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Allegany County
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Interviews - Rowan, Savage


Burt Rowan, "Doc" Savage Click on the MEDIA ITEMS below for more information

   



Burt Rowan (continued from page 17)

round the clock operation was the spinners." Mr. Rowan worked the 3 p.m. - 11 p.m. shift. Occasionally the mill would receive a rush order, so the mill would continue working on Saturday and Sunday. For his services, Mr. Rowan was paid 46 cents an hour. Every two weeks he would collect about $47.50. Mr. Rowan witnessed the effect the mill had on the community. "It kept the bread and butter on a lot of people's tables because of the coal mine strikes and other problems, and it really helped the economy." Mr. Rowan enjoyed most of his work at the mill. The best thing about his job was "The pay, because I was only 16 years old and that seemed to be pretty good to me."

William "Doc" Savage
Interviewed by Anne Failing

Mr. Savage lived in Lonaconing for most of his life. He remembered how the whistle at the silk mill would blow at twelve and five o’clock. The town activities were set to the mill's whistle. Mr. Savage worked at the mill for four hours. He had thought that he was being paid $1.53 an hour. When he found out that he was really being paid 53 cents an hour, he quit on the spot. The reason for his decision was that he wanted to make more money, and he could do that cutting grass or working in a store.

Mr. Savage did go into the retail business and eventually owned "Style Mart". He remembered that on pay day at the mill, many of the workers would come into the store and make purchases or take articles from layaway. The workers at the mill were occasionally paid in cash, or they would have their checks cashed at the stores. Lonaconing had seven retail stores and three dime stores. The residents were very partial to the store at which they decided to shop. When the economy slowed in Lonaconing, the shop owners would often help the members of the community. Many residents bought on credit, and occasionally the grocery stores and various clothing stores would not make the people pay back the credit. The shop owners also reduced the prices of their products so that the items would be affordable. Everyone in Lonaconing did not like to see a fellow man starve or go shoeless. "Everyone looked out for everyone".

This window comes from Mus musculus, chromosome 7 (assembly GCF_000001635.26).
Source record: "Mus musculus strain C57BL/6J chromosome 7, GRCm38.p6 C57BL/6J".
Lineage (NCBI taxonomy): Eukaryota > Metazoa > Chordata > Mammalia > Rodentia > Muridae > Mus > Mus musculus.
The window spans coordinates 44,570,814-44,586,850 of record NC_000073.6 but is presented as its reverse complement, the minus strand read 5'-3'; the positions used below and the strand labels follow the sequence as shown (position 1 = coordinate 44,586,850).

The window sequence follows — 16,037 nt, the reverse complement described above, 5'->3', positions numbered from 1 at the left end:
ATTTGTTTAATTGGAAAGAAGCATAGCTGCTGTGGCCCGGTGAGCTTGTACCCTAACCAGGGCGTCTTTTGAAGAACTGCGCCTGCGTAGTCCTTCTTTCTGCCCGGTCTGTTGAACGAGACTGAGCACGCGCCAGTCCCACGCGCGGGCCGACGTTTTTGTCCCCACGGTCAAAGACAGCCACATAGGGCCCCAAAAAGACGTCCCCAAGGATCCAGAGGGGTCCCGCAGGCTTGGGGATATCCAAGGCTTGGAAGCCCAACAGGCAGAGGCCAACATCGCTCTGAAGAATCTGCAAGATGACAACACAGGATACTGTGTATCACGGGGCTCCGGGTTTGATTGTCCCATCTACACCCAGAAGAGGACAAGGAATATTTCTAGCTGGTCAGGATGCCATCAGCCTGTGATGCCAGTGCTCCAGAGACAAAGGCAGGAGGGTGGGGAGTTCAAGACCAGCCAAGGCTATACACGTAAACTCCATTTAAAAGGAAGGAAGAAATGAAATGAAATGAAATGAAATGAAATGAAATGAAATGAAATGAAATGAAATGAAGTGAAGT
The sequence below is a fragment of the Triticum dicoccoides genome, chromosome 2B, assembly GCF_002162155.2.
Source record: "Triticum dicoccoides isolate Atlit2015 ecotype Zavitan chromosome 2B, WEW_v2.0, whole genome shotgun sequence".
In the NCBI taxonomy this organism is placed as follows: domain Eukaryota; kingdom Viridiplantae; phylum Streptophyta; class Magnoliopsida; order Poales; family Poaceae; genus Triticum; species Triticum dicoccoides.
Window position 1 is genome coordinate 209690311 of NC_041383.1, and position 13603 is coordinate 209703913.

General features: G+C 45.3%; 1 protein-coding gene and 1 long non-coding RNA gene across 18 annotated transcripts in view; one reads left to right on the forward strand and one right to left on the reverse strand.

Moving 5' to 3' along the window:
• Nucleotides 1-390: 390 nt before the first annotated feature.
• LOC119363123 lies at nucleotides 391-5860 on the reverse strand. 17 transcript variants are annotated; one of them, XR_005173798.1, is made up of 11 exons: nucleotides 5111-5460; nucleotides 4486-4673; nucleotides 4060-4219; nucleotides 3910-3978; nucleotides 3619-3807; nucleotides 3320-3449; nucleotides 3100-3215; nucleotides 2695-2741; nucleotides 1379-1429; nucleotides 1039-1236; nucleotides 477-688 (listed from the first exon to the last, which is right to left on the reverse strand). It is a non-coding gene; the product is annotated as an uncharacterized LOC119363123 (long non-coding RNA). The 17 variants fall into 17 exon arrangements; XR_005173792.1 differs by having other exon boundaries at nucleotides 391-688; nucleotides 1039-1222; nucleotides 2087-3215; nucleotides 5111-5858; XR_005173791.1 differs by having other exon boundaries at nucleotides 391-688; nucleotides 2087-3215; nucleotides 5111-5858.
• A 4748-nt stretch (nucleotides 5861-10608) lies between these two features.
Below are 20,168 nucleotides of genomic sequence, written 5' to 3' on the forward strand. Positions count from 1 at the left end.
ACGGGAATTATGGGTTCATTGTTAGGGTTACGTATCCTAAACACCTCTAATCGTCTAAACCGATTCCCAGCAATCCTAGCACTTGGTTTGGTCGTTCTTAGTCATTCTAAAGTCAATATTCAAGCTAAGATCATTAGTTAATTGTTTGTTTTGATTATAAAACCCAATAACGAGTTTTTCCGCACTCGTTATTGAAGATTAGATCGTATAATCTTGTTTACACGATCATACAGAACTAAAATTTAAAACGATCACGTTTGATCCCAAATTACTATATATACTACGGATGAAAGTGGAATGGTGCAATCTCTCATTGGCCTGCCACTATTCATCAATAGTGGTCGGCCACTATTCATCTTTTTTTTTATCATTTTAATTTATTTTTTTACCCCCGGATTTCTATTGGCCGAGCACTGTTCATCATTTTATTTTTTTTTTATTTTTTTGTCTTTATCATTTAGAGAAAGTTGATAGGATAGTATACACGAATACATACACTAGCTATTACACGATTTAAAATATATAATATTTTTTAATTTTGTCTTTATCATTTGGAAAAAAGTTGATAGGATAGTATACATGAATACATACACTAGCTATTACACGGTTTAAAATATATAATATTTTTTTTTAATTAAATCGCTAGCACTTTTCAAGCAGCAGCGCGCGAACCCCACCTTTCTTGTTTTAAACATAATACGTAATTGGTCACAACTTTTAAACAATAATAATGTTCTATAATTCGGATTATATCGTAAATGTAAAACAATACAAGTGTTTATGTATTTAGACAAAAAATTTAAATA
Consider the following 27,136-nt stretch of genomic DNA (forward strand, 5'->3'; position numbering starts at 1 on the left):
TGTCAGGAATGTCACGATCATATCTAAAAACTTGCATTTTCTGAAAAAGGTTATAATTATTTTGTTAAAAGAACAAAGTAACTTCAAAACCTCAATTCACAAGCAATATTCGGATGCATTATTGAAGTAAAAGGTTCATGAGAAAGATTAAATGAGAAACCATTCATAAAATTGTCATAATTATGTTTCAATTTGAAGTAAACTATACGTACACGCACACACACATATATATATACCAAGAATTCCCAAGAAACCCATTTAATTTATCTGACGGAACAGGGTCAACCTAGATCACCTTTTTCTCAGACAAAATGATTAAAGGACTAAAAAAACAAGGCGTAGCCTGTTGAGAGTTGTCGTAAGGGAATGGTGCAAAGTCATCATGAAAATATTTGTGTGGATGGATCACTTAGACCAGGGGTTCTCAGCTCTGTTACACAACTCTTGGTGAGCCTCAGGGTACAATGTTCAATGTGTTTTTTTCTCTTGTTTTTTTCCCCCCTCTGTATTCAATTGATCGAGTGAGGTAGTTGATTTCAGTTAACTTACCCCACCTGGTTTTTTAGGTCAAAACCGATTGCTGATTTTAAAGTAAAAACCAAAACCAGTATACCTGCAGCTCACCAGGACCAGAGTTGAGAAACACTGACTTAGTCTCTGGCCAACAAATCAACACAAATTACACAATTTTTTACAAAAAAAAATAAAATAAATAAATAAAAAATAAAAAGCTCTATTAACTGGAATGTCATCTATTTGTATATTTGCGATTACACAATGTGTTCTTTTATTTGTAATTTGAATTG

Mr. Savage recalled a Lonaconing that was a thriving community. People came to Lonaconing to work. Many brilliant people resided in "Coney". One man corresponded with Albert Einstein. Holidays brought many people out into the streets for parades. Mr. Savage remembered how the streets would be packed with people. Lonaconing did not change right after the silk mill closed. It took a little time, but eventually, due to the lack of jobs and the arrival of large shopping centers, Lonaconing experienced an economic decline that saw the closing of most downtown stores.

Photographs: Above: Doc Savage and Lonaconing memorabilia.
Below: Parade on Main Street, Lonaconing, 1911




ID:
acsm018

Creator:
Allegany High School, Oral history project

Rights:
Allegany High School, Cumberland

Date:
1999

Collection Location:
Cumberland, Maryland

Original Size:
28 cms x 22 cms

Contributor:
Anne Failing, Erin Degyansky, Chris Jewell, Amber Sallerson, Dan Whetzel and Mike Lewis

Subject:
Allegany County (Md.), History; Lonaconing, Allegany County (Md.), History; Lonaconing Silk Mill; Silk mills, History.

Coverage:
Allegany County (Md.), 1907-1957

 
 
Western Maryland Regional Library
100 South Potomac Street
Hagerstown, Maryland 21740

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